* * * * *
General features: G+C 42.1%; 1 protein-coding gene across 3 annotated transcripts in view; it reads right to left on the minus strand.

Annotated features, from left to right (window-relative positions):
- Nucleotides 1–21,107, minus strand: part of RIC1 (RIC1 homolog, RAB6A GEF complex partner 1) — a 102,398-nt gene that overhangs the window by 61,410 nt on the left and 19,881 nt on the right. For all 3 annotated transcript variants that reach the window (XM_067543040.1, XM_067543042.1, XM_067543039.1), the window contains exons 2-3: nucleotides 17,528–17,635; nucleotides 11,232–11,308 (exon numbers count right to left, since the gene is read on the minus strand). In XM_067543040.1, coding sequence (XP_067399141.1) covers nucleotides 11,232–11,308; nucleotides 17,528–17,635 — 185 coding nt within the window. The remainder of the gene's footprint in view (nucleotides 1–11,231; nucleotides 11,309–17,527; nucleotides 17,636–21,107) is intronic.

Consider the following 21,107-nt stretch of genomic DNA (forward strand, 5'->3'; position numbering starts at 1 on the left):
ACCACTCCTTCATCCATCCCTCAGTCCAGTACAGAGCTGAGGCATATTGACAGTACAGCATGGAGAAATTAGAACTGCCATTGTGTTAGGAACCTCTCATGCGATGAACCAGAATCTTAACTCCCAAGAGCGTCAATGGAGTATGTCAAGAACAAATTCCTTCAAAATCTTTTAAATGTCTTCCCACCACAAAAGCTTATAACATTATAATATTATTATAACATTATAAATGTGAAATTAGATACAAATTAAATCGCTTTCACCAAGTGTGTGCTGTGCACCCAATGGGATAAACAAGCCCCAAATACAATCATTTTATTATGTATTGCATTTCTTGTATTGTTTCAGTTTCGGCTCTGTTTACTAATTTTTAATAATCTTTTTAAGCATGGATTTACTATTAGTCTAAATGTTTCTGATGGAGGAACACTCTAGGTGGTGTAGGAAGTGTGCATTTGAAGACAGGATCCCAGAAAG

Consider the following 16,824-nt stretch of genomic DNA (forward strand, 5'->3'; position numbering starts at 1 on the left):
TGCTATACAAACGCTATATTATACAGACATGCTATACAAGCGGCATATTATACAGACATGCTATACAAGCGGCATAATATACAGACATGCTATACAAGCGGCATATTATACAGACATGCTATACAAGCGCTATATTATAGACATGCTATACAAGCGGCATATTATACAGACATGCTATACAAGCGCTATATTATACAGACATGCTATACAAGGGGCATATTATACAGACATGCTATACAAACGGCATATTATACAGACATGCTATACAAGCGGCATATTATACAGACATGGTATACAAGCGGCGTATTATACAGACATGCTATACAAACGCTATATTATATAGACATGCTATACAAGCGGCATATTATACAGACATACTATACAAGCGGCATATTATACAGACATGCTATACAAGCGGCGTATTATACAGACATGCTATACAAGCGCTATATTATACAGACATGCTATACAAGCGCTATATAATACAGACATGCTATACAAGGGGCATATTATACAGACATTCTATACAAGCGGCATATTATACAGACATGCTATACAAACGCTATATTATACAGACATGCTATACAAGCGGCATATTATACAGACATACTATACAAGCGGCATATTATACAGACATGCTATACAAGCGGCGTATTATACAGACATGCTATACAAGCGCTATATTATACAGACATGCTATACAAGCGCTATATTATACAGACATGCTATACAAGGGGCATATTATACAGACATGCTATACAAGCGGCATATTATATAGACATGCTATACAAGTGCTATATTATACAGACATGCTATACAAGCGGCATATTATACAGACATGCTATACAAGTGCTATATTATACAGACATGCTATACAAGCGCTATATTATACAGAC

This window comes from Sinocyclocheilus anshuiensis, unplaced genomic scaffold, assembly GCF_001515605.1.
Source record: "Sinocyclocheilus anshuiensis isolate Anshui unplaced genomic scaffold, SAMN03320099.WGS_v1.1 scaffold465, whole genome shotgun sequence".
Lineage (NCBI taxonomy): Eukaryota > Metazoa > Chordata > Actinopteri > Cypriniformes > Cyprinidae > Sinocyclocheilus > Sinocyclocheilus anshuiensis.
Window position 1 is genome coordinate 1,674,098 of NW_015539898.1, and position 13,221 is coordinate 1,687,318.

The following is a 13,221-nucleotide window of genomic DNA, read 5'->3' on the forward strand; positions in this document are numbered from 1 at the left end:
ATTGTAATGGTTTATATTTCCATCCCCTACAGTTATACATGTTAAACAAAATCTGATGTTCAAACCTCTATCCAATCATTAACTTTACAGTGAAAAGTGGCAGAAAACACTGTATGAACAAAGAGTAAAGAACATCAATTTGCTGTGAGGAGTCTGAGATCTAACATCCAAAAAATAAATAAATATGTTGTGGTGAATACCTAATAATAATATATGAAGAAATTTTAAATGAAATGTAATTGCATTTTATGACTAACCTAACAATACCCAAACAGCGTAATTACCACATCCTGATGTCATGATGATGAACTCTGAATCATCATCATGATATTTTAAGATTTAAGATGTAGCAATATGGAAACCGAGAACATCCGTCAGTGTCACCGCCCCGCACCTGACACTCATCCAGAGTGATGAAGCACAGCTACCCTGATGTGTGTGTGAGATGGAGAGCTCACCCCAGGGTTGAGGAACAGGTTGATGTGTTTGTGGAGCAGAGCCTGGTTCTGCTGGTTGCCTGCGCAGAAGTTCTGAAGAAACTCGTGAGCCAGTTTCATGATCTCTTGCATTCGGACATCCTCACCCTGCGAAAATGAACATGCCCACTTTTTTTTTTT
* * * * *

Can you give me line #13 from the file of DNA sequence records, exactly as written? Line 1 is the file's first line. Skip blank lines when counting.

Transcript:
ATTGTAATGGTTTATATTTCCATCCCCTACAGTTATACATGTTAAACAAAATCTGATGTTCAAACCTCTATCCAATCATTAACTTTACAGTGAAAAGTGGCAGAAAACACTGTATGAACAAAGAGTAAAGAACATCAATTTGCTGTGAGGAGTCTGAGATCTAACATCCAAAAAATAAATAAATATGTTGTGGTGAATACCTAATAATAATATATGAAGAAATTTTAAATGAAATGTAATTGCATTTTATGACTAACCTAACAATACCCAAACAGCGTAATTACCACATCCTGATGTCATGATGATGAACTCTGAATCATCATCATGATATTTTAAGATTTAAGATGTAGCAATATGGAAACCGAGAACATCCGTCAGTGTCACCGCCCCGCACCTGACACTCATCCAGAGTGATGAAGCACAGCTACCCTGATGTGTGTGTGAGATGGAGAGCTCACCCCAGGGTTGAGGAACAGGTTGATGTGTTTGTGGAGCAGAGCCTGGTTCTGCTGGTTGCCTGCGCAGAAGTTCTGAAGAAACTCGTGAGCCAGTTTCATGATCTCTTGCATTCGGACATCCTCACCCTGCGAAAATGAACATGCCCACTTTTTTTTTTT